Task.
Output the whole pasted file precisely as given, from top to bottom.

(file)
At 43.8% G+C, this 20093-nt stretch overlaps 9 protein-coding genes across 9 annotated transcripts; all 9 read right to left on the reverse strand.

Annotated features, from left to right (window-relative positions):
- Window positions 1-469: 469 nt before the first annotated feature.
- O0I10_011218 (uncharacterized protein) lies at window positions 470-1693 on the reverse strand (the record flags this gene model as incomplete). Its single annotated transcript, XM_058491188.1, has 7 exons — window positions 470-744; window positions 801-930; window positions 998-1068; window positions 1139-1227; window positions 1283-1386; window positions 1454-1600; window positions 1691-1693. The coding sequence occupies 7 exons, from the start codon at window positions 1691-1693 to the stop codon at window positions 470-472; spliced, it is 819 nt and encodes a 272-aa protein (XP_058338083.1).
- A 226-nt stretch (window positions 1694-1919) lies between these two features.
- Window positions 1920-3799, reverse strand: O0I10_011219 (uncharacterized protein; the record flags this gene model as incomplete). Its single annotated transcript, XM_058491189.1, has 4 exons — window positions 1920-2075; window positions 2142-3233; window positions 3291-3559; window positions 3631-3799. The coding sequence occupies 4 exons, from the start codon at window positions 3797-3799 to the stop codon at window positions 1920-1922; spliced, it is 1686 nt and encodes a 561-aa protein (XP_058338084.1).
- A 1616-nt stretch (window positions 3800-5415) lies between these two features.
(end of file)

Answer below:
At 43.8% G+C, this 20093-nt stretch overlaps 9 protein-coding genes across 9 annotated transcripts; all 9 read right to left on the reverse strand.

Annotated features, from left to right (window-relative positions):
- Window positions 1-469: 469 nt before the first annotated feature.
- O0I10_011218 (uncharacterized protein) lies at window positions 470-1693 on the reverse strand (the record flags this gene model as incomplete). Its single annotated transcript, XM_058491188.1, has 7 exons — window positions 470-744; window positions 801-930; window positions 998-1068; window positions 1139-1227; window positions 1283-1386; window positions 1454-1600; window positions 1691-1693. The coding sequence occupies 7 exons, from the start codon at window positions 1691-1693 to the stop codon at window positions 470-472; spliced, it is 819 nt and encodes a 272-aa protein (XP_058338083.1).
- A 226-nt stretch (window positions 1694-1919) lies between these two features.
- Window positions 1920-3799, reverse strand: O0I10_011219 (uncharacterized protein; the record flags this gene model as incomplete). Its single annotated transcript, XM_058491189.1, has 4 exons — window positions 1920-2075; window positions 2142-3233; window positions 3291-3559; window positions 3631-3799. The coding sequence occupies 4 exons, from the start codon at window positions 3797-3799 to the stop codon at window positions 1920-1922; spliced, it is 1686 nt and encodes a 561-aa protein (XP_058338084.1).
- A 1616-nt stretch (window positions 3800-5415) lies between these two features.